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Old 2007-09-09, 01:06   Link #241
aohige
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Join Date: Jul 2006
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Quote:
Originally Posted by Zero Shinohara View Post
And I actually didn't think Hokkaido would be that far away from the mainland, but guess I was wrong. If I have the chance to go, flying would probably be out of the question for money reasons ( and you bet losing 8 hours of your day is more acceptable than losing quality merchandise! ), so I'd be taking the train like you said. And perhaps it's more enjoyable for the scenery? I've never been on a train, so if you can't even see crap because it's going too fast, then let me know.
Hokkaido isn't far from the mainland.
Simply, the mainland is very long, and both major areas Kanto and Kansai (Where Tokyo and Osaka are) are in the middle of the island. So to get to Hokkaido, you have to basically travel halfway across Japan to get to the northern edge of the mainland, then to the Hokkaido island.

As for the scenery, yes, you can see the whole thing as you travel.
There are some very nice spots for scenery, but like I said, most of Japan looks pretty much the same, so hours after hours of it can get pretty darn boring. Bring a PSP or a Nintendo DS. There are plenty of great games to purchase over there.. and as for DS, I don't believe there's a regional protection, so you can kill your boredome effectively. I usually download some anime on a PSP to watch for a long train ride... god, I can't wait till I get my paws on those new iPod touch!

Quote:
How about english? Can you >survive< without knowing how to speak or read japanese or you're better off bringing some knowledge of it with you? I'm aware that most places nowadays have tourist guides in many languages, but I'm not 100% sure if your average otaku will survive without being able to say "One Akano daimakura purizu" to the store clerk. Hopefully that won't be the case - I'm learning the basics little by little and hope to get there with a rough understanding of the language. Reading or writing will probably be a problem, since I'm not focusing on those.
Depends on where you go.
There are thousands... no, tens perhaps hundreds of thousands of foreigners in Tokyo that don't speak a lick of Japanese. Every major train stations have directions in english, as well as annoucements. So if you're traveling inside Tokyo, language bar shouldn't be too much of an issue. You'll see cocasian turists from both the Americas and Europe pretty much everwhere you go in Tokyo.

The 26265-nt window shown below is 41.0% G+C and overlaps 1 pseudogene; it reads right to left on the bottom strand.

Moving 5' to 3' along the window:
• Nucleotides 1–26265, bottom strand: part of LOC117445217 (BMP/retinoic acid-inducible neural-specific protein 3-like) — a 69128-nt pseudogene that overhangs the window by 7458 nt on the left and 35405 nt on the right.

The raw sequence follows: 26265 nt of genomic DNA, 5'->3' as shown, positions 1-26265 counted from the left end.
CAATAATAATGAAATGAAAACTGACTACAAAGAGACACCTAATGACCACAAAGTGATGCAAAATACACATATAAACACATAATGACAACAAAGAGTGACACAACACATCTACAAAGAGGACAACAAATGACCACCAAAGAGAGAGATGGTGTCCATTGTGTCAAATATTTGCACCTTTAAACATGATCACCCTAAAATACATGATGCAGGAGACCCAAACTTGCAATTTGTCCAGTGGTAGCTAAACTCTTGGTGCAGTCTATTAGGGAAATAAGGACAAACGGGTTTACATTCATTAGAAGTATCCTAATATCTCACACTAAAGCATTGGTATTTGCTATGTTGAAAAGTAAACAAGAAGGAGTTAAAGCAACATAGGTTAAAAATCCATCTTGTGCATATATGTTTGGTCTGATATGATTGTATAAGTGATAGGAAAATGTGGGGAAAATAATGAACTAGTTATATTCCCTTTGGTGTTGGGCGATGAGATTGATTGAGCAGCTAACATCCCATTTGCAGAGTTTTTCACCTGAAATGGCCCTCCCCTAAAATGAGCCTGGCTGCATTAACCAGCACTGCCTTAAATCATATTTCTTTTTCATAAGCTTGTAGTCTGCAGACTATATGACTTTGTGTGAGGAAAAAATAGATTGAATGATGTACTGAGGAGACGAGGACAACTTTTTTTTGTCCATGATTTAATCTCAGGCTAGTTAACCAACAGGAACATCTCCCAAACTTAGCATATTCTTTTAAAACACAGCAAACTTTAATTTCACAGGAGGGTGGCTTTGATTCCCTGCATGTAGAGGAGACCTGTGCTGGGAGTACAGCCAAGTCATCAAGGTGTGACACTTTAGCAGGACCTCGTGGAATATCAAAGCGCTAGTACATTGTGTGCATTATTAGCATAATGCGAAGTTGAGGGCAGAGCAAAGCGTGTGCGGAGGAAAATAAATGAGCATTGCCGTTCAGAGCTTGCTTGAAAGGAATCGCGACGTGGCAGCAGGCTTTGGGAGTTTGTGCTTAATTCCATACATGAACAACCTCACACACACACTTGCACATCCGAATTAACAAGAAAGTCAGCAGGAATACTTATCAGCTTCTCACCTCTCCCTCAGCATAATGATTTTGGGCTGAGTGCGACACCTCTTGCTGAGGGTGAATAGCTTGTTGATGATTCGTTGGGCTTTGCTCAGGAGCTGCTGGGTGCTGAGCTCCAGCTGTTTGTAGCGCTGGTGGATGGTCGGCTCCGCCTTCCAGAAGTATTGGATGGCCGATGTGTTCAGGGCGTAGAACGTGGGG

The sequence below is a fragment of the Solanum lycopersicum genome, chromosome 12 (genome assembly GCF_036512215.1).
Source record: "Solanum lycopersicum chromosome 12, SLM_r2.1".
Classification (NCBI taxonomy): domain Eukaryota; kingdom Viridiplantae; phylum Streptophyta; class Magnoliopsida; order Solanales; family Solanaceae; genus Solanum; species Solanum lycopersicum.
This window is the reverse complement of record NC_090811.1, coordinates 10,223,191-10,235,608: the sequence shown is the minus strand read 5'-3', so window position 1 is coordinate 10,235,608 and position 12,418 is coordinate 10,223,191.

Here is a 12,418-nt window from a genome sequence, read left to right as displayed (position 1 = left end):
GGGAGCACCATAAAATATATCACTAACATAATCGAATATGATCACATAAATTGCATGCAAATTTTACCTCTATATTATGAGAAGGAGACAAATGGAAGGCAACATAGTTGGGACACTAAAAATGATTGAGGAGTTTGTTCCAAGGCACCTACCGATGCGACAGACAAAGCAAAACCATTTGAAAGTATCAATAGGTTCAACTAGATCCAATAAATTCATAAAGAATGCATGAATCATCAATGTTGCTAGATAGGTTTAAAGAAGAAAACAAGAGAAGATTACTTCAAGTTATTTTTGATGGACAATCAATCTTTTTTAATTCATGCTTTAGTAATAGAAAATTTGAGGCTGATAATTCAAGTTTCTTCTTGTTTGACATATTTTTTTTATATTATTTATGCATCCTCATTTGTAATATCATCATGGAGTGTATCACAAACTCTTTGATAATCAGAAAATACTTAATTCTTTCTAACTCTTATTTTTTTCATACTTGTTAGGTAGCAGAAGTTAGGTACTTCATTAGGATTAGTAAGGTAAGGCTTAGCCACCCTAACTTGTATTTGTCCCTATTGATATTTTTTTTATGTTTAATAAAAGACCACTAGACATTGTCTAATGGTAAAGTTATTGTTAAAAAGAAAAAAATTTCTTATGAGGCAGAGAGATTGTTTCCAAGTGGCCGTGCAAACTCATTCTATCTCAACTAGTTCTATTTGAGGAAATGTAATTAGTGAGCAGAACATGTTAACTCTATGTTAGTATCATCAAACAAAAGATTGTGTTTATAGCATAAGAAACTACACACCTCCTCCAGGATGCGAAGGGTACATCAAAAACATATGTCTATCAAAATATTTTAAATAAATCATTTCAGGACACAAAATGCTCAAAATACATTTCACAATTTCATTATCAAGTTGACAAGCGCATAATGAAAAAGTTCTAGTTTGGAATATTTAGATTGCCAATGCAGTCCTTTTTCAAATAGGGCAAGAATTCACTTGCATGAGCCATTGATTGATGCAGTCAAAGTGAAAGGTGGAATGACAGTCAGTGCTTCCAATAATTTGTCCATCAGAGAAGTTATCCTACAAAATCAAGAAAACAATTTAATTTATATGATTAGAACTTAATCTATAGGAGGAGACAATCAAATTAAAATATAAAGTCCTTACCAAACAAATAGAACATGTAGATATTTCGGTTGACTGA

Even outside of major cities, the train stations are named with english writings, so as long as you have a good railroad guide, you can always find yourself back without too much issues. However, unfortunately asking for directions without knowing Japanese is gonna be pretty rough outside of major cities.

As for shopping... well, if you can't speak Japanese, don't expect to be able to ask specifics. Just bring the item to the counter, and pay for it.
If the clerk asks something you don't understand, just express that you don't understand him, and he wouldn't try to pursue the question. (usually stuff like "do you want a book cover with that?" or "would you like me to heat that food for you?" yadayada.)
Even though Japan is a very homogenious nation, turism are pretty large industry, so you usually won't come across merchants that haven't had any experience with foreigners without knowledge of Japanese. Most people have very little fluency in English, so don't expect to be able to have much of a conversation with them. But the transaction should be fine in most cases.

One thing to keep in mind when ordering things...
Japanese fast food restaurants, unlike the ones in US, aren't usually "make it the way you like it".
They come with whatever is on it, so if you have stuff you don't like on a sandwich for example... simply don't order it.
They most likely won't understand american accented "plain, no onions, just lettuce and cheese" anyways.
That being said, food is generally very good in Japan, compared to majority of US. At least, that's my opinion.
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Last edited by aohige; 2007-09-09 at 01:16.
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Old 2007-09-09, 09:32   Link #242
WanderingKnight
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Quote:
They come with whatever is on it, so if you have stuff you don't like on a sandwich for example... simply don't order it.
They most likely won't understand american accented "plain, no onions, just lettuce and cheese" anyways.
Makes me remember my own country. Ask them to remove the (really small amount of) onions and you'll have to wait another half an hour for the damn burger. I hate fast food shops anyways, and eating in McDonald's while being in Japan feels like a sin to me.
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Old 2007-09-09, 14:01   Link #243
Vexx
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There's a phrase for americans that go to foreign countries and stay at Howard Johnsons or the Hilton and eat at McDonalds and KFC and complain about the toilet/bath being down the hall ..... but I won't repeat it here.

I always wonder why they bother traveling at all....
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Old 2007-09-09, 21:55   Link #244
Risaa
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I agree that it's rather pointless eating your home country's food while traveling (just *traveling*!! Not even staying for long!). However, I think you should try the fast food anyways.... you're going to find flavors you can't find anywhere else.

I remember being at a McDonalds in Korea some years ago... The college student I was with was majoring in English and wanted to eat at an "American" restaurant....